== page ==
Homeless Teens: Cell Phones Are As Important As Food
What's the first thing homeless youth in Los Angeles spend their money on? Food, shelter, clothes? No, a cell phone.
According to a USC study published in the December issue of the Journal of Urban Health, cell phones are one of the critical resources for homeless youth today. Lead author, USC Social Work professor Eric Rice, told the Huffington Post that, in 2009, he and his two co-authors studied about 200 homeless youth, between the ages of 18 and 24, in Hollywood, CA.
The researchers found that 62% of homeless youth had cell phones, a number that Rice said is far greater now. Of those with a cell phone, 17% used the phone to connect with a case worker or social worker, 36% used it to connect to a current or potential employer, 51% used it to connect to friends and 41% used it to connect to parents.
"The study stemmed from a conversation I was having with homeless teens a few years ago," Rice told HuffPost. "I was talking to them about how they were connecting to positive influences in their lives like family members or friends. They told me repeatedly that they were using cell phones to connect with these folks."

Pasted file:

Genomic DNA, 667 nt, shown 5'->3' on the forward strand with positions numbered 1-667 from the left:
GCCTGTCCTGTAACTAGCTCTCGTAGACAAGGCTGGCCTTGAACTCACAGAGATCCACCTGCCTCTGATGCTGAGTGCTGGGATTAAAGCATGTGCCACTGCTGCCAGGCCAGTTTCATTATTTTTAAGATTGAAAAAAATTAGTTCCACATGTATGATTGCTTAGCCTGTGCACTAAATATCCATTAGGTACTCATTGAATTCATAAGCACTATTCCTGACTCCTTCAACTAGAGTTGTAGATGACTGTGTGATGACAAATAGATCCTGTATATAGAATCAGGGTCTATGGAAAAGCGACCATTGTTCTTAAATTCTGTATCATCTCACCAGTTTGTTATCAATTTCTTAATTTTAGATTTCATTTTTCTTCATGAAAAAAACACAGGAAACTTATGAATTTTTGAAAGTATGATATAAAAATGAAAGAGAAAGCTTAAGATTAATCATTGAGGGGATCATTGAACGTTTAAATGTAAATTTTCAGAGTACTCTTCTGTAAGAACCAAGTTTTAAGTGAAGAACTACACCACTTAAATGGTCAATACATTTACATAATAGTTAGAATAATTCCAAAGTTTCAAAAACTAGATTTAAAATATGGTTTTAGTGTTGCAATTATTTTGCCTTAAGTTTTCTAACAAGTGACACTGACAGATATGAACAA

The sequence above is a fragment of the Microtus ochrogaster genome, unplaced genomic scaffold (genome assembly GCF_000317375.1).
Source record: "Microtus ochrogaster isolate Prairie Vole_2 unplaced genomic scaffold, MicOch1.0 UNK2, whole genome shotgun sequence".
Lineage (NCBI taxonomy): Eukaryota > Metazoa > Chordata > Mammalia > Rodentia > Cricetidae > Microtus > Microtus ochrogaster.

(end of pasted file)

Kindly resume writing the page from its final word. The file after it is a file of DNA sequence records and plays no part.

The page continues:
Because food can be acquired free, at a shelter or food kitchen, a cell phone is one of the first resources homeless youth worry about, Rice explained.
He continued, "People think homeless folks couldn't possibly have a cell phone but a phone is relatively accessible compared to a car, house or job, and it is how you get those things. These teens are very resourceful. They use their phones to pull themselves up by their boot straps."
Rice sees cell phones as broadening homeless teens' potential and opportunities, and he suggests that agencies help homeless youth acquire a cell phone or assist with paying monthly bills. "It is a relatively easy structural way to get them off the streets," he said.